Bank of England moves to halt Inflation, raises interest rates by 25%



By Ode Idoko, London, UK.

Following the soaring inflation in the UK, the Bank of England has raised the interest rates by 25% from 1% to 1.25%. This makes it the fifth consecutive rise, pushing the country to the highest level in 13 years. This comes on the heels of rising cost of living, driven by record fuel and energy prices.

Following the war between Russia and Ukraine, living costs such as energy, food, housing and transportation have risen astronomically in the last one month and they are expected to rise further as summer approaches. Inflation in the UK is currently at a 40-year high at 9%, and the Bank warned it could surpass 11% before 2022 runs out.

The Bank said rising energy prices were expected to drive living costs even higher in October, but added it would “act forcefully” if necessary, should inflation pressures persist. Capital Economics speculates that the Bank could eventually have to raise interest rates to 3%.

One way to try to control rising prices – or inflation – is to raise interest rates. This increases the cost of borrowing and encourages people to borrow and spend less. Higher interest rates also motivate people to save more.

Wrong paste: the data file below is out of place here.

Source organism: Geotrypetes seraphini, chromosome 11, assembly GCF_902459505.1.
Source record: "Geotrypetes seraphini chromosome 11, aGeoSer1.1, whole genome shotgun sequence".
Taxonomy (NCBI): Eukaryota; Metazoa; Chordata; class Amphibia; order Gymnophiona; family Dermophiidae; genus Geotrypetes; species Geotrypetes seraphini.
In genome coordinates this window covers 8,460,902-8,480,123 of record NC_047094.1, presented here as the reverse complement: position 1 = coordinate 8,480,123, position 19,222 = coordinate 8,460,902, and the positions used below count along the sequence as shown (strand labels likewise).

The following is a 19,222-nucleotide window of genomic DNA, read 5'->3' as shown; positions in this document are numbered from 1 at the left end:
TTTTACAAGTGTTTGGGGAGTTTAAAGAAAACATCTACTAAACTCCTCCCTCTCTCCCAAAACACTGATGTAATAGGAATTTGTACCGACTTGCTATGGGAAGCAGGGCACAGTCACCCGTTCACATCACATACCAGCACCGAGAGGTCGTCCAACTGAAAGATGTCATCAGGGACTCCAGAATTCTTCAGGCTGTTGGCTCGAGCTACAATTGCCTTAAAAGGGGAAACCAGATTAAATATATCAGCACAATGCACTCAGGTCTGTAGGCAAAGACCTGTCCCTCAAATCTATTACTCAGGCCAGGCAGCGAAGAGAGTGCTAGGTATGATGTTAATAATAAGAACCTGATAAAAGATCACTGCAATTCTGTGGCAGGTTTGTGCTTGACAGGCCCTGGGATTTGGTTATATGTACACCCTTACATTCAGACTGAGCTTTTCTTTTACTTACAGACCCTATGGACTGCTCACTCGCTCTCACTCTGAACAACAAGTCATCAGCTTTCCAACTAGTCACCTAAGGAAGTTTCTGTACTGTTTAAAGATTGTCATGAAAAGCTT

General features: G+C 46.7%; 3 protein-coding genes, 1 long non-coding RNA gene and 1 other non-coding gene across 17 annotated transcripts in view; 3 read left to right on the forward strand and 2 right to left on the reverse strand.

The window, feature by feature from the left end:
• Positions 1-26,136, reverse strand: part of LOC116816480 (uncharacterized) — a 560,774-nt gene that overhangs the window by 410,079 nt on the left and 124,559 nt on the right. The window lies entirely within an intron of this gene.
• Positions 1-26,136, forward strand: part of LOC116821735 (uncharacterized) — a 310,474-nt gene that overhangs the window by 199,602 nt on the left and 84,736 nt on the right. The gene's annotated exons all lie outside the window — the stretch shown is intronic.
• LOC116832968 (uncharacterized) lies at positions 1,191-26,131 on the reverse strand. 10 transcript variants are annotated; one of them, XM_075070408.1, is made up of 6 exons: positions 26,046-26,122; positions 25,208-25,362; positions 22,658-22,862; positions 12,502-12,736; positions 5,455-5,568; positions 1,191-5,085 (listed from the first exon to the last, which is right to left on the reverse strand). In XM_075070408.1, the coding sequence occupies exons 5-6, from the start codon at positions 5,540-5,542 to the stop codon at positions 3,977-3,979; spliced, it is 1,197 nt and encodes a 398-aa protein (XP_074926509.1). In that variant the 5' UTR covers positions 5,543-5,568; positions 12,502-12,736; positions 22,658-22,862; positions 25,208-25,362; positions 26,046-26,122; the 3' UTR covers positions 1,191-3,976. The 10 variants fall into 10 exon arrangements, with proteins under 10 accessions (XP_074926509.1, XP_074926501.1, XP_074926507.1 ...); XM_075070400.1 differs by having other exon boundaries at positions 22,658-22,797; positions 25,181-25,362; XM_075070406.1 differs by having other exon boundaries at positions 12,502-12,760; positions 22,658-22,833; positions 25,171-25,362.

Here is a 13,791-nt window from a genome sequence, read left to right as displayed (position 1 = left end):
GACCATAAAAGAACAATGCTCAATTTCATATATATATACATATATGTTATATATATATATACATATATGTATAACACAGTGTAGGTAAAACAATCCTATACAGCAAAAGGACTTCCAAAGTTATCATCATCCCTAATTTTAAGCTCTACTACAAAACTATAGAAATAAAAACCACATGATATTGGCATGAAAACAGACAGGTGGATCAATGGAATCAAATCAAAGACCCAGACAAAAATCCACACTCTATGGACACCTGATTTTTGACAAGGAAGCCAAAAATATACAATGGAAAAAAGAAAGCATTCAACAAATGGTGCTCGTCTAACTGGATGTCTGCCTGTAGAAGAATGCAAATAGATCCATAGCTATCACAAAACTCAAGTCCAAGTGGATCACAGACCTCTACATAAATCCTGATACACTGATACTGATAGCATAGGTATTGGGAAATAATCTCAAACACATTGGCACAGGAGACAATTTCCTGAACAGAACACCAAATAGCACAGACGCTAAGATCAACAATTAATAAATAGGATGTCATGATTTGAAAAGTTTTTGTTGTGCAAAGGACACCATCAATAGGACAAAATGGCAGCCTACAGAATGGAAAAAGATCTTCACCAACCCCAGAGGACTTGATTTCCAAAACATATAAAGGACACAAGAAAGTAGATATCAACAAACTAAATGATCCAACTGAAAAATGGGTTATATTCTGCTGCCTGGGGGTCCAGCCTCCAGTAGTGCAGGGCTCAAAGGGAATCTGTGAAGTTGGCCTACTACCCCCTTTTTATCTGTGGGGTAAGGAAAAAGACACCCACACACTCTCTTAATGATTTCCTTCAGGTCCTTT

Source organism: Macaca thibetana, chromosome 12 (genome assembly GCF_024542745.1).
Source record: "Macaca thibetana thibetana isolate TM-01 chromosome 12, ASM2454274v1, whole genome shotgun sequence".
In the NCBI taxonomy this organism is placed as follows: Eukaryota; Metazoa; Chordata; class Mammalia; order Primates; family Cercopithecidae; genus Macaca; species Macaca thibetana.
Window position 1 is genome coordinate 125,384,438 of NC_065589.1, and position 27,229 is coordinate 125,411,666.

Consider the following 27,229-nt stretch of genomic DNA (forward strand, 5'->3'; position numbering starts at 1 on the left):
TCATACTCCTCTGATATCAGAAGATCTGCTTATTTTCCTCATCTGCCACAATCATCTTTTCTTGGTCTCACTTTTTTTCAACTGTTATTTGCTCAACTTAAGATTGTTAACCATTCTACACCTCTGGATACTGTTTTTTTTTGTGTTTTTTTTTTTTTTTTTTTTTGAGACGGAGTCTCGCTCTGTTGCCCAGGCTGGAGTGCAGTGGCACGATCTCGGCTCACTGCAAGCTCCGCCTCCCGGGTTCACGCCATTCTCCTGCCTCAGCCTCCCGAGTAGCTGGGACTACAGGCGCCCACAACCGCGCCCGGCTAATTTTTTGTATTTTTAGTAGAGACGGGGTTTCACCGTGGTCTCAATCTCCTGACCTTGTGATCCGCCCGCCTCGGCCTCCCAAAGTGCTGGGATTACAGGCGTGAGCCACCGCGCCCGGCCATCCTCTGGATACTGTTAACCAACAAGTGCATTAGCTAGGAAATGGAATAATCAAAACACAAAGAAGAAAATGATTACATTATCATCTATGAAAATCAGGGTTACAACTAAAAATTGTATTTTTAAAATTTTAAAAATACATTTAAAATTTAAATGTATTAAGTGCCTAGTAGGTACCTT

The June rate rise means that homeowners with a typical tracker mortgage will have to pay about £25 more a month. Those on standard variable rate mortgages will see a £16 increase.

Compared with pre-December 2021 – when the Bank announced the first in this series of rate rises – tracker mortgage customers are paying around £115 more a month, and variable mortgage holders about £73 more.

However, about three-quarters of mortgage-holders have a fixed-rate deal, so have not been affected immediately.

Meanwhile, some business owners are of the view that rising borrowing costs may curb customer spending. “At the moment we’re not seeing it directly but we know we are a luxury,” Julie Dalton, managing director of Gulliver’s Theme Park Resorts noted. “Past experience has told us when interest rates go up, we do start to suffer.”

Six of the nine members of the Bank’s Monetary Policy Committee voted to raise rates to 1.25%, but three backed a bigger increase to 1.5%.

Minutes from the Bank’s meeting also reveal that it expects the UK economy will shrink by 0.3% in the April-to-June period.

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